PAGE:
And when the centurion, who stood facing him, saw that in this way he breathed his last, he said, “Truly this man was the Son of God!” – Mark 15:39
The events leading up to the centurion’s profession played a major role in helping him come to this realization. As a member of the Roman army, he had no doubt heard the stories of Jesus bar Joseph, the treasonous rebel who had amassed a following that denied allegiance to Caesar and professed loyalty to a new king. He had heard that this uprising was gaining steam and was a threat to the rule and reign of the Emperor.
Even though the Centurion had probably been aware of Jesus and had heard talk about Him, he had probably never actually encountered Him until the day of His crucifixion. Jesus’ encounter with the Roman and Jewish officials began the night before in the Garden of Gethsemane. Here’s what the guard would have heard/witnessed:
- Luke 22:47-53. – Jesus heals the ear of the soldier come to arrest him, and forbids any violence towards His enemies.
- Luke 23:1-5 – Jesus did not retaliate against those who brought false charges against Him, even after Pilate had declared Him innocent.
- Luke 23:26-31 – Despite being flogged and beaten and during the carrying His own cross, Jesus loves the people enough to warn them of what is to come.
- Luke 23:32-34 – After being flogged, beaten, stripped naked, and nailed to a cross, Jesus pleads with the Father to forgive His enemies.
- Luke 23:39-43 – Despite being in immense pain, Jesus extends love and forgiveness to the thief next to him on the cross, who had previously rejected him.
Jesus said that if we love our enemies and pray for those who persecute us, then we will be sons of the Father (Matthew 5:44-45). By loving our enemies, we are emulating the character of God. It is easy to see from just these few examples how the Roman Centurion came to the conclusion that Jesus was the Son of God. Jesus was different precisely because of the way that He loved. In a world that says, “I’ll do unto you what you do unto me”, Jesus’ “Golden Rule” ethic stands in stark contrast (Matthew 7:12). He stood out from the rest of humanity and caused people to take notice of Him. In just half a day, the centurion would have seen several instances of Jesus’ love being expressed toward those who hated Him, proving He was a son of the Father (cf. John 13:35). It’s this kind of distinctiveness that Jesus calls us to.
“For if you love those who love you, what reward do you have? Do not even the tax collectors do the same? And if you greet only your brothers, what more are you doing than others? Do not even the Gentiles do the same?” – Matthew 5:46-47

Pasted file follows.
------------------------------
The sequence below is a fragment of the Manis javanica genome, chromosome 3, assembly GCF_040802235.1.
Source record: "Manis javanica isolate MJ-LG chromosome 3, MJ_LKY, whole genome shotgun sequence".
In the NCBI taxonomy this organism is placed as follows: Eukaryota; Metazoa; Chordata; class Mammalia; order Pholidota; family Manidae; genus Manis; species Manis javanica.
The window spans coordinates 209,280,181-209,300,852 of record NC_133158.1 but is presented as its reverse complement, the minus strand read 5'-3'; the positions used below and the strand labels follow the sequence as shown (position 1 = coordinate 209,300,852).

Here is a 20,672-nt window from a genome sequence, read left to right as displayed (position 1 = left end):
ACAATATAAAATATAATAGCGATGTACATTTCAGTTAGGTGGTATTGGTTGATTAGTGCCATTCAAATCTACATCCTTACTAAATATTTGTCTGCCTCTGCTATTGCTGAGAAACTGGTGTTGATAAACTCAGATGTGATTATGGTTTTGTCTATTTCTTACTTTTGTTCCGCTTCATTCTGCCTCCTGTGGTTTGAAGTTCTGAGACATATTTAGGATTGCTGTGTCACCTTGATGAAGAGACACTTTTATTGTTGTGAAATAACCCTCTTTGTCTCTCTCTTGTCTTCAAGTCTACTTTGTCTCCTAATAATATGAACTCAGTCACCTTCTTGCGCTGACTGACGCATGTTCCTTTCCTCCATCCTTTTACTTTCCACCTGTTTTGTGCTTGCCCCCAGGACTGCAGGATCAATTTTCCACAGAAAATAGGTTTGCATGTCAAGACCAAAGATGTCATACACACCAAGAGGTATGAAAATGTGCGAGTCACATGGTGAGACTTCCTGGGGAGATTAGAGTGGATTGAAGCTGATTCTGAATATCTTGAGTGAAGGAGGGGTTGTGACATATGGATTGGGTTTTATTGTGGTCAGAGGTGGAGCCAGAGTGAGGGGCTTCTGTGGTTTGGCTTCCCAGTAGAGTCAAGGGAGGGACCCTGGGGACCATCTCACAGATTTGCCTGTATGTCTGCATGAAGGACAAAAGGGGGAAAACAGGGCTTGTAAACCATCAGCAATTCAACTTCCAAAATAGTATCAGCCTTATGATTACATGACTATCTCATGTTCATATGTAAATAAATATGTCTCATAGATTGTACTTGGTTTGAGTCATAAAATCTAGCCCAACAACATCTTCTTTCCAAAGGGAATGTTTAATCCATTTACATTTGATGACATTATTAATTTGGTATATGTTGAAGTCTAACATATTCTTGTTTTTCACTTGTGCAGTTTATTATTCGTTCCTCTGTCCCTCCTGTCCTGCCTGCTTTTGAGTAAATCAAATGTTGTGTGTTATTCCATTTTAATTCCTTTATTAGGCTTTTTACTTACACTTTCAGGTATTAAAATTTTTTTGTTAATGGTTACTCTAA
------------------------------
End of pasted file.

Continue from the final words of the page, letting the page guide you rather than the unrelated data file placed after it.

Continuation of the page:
Here, Jesus is making the point that a failure to love our enemies makes us exactly like everyone else. In Jesus’ day, the entire known world was controlled by the Romans. The way the Romans maintained peace throughout their kingdom was to maintain a very large standing army. This army was brutal in the way that they treated civilians. To pay this army, the Roman government asked for volunteers to collect taxes from all the Roman citizens, but to avoid conflicts of interest, Roman soldiers weren’t allowed to do the collecting themselves. This meant that many of the tax collectors in Jesus’ day were Jewish volunteers who agreed to do the work. The only way the tax collectors got paid was to collect an amount above their quota and then keep the remainder. So in essence, tax collectors were viewed as thieving traitors who exploited their own kinsman to support a brutal occupying force that ransacked their villages, raped their women, and plundered their property. But Jesus says that even these people know how to love their own.
Failing to love those who do us harm is worldly, ungodly, status-quo behavior. And when there is nothing distinct about our love then the world will assume that there is nothing distinct about our message. Refusing to love our enemies blurs the line between authenticity and hypocrisy and tax collectors and Gentiles get their own version of selfish love confused with God’s display of selfless love. This is why it is so important for us to grasp this; the Gospel is at stake. If anything has been made clear, it is that this world will have nothing to do with a loving God if His people are nothing like Him. In a world that rejects the Gospel and is striving so hard to poke holes in our message, a people that love lavishly and unconditionally is an argument they can’t refute.
The Centurion’s profession was based upon the short slice of Jesus’ life that he witnessed. The kindness of the Lord led Him to repentance (Romans 2:4). For most of the people in our lives, we have the benefit of living an entire life before them. What message will our lives convey?
And for those who noticed, the title of this post is not a typo, nor have I converted to Mormonism. It is my hope and goal, that on the day I die, what will be said of me is, “Truly this man was a son of God.”
Also published on Medium.